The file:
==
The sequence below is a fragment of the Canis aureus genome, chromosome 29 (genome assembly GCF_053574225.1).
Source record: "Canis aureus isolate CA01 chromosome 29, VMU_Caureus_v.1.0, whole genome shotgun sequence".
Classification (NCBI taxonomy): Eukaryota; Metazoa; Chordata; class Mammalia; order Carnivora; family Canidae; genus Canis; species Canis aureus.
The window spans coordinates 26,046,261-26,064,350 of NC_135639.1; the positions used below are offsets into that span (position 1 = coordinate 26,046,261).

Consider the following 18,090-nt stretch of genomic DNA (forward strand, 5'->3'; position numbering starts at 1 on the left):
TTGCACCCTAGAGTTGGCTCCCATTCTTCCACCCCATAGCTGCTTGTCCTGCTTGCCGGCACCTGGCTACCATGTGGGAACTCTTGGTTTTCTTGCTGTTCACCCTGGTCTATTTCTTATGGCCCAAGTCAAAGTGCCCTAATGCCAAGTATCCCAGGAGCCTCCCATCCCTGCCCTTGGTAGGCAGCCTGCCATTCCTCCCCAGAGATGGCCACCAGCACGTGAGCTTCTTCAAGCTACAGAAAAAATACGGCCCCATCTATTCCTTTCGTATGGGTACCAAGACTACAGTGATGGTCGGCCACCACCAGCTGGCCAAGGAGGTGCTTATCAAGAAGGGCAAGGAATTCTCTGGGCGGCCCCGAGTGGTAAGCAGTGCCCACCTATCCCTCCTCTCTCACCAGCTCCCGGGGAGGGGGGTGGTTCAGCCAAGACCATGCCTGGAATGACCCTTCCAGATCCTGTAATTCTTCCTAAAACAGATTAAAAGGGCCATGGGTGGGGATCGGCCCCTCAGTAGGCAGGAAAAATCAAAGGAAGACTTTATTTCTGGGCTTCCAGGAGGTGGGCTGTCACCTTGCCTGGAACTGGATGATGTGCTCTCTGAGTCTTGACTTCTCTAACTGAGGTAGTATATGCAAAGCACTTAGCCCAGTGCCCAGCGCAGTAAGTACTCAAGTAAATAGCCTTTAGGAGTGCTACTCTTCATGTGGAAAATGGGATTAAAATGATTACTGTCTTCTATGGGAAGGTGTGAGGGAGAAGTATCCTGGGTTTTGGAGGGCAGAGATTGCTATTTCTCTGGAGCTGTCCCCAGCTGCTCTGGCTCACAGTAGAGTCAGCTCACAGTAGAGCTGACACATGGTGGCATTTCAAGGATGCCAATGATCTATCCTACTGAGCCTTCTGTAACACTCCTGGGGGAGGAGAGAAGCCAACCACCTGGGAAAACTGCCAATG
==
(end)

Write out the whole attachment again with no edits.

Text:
The sequence below is a fragment of the Canis aureus genome, chromosome 29 (genome assembly GCF_053574225.1).
Source record: "Canis aureus isolate CA01 chromosome 29, VMU_Caureus_v.1.0, whole genome shotgun sequence".
Classification (NCBI taxonomy): Eukaryota; Metazoa; Chordata; class Mammalia; order Carnivora; family Canidae; genus Canis; species Canis aureus.
The window spans coordinates 26,046,261-26,064,350 of NC_135639.1; the positions used below are offsets into that span (position 1 = coordinate 26,046,261).

Consider the following 18,090-nt stretch of genomic DNA (forward strand, 5'->3'; position numbering starts at 1 on the left):
TTGCACCCTAGAGTTGGCTCCCATTCTTCCACCCCATAGCTGCTTGTCCTGCTTGCCGGCACCTGGCTACCATGTGGGAACTCTTGGTTTTCTTGCTGTTCACCCTGGTCTATTTCTTATGGCCCAAGTCAAAGTGCCCTAATGCCAAGTATCCCAGGAGCCTCCCATCCCTGCCCTTGGTAGGCAGCCTGCCATTCCTCCCCAGAGATGGCCACCAGCACGTGAGCTTCTTCAAGCTACAGAAAAAATACGGCCCCATCTATTCCTTTCGTATGGGTACCAAGACTACAGTGATGGTCGGCCACCACCAGCTGGCCAAGGAGGTGCTTATCAAGAAGGGCAAGGAATTCTCTGGGCGGCCCCGAGTGGTAAGCAGTGCCCACCTATCCCTCCTCTCTCACCAGCTCCCGGGGAGGGGGGTGGTTCAGCCAAGACCATGCCTGGAATGACCCTTCCAGATCCTGTAATTCTTCCTAAAACAGATTAAAAGGGCCATGGGTGGGGATCGGCCCCTCAGTAGGCAGGAAAAATCAAAGGAAGACTTTATTTCTGGGCTTCCAGGAGGTGGGCTGTCACCTTGCCTGGAACTGGATGATGTGCTCTCTGAGTCTTGACTTCTCTAACTGAGGTAGTATATGCAAAGCACTTAGCCCAGTGCCCAGCGCAGTAAGTACTCAAGTAAATAGCCTTTAGGAGTGCTACTCTTCATGTGGAAAATGGGATTAAAATGATTACTGTCTTCTATGGGAAGGTGTGAGGGAGAAGTATCCTGGGTTTTGGAGGGCAGAGATTGCTATTTCTCTGGAGCTGTCCCCAGCTGCTCTGGCTCACAGTAGAGTCAGCTCACAGTAGAGCTGACACATGGTGGCATTTCAAGGATGCCAATGATCTATCCTACTGAGCCTTCTGTAACACTCCTGGGGGAGGAGAGAAGCCAACCACCTGGGAAAACTGCCAATG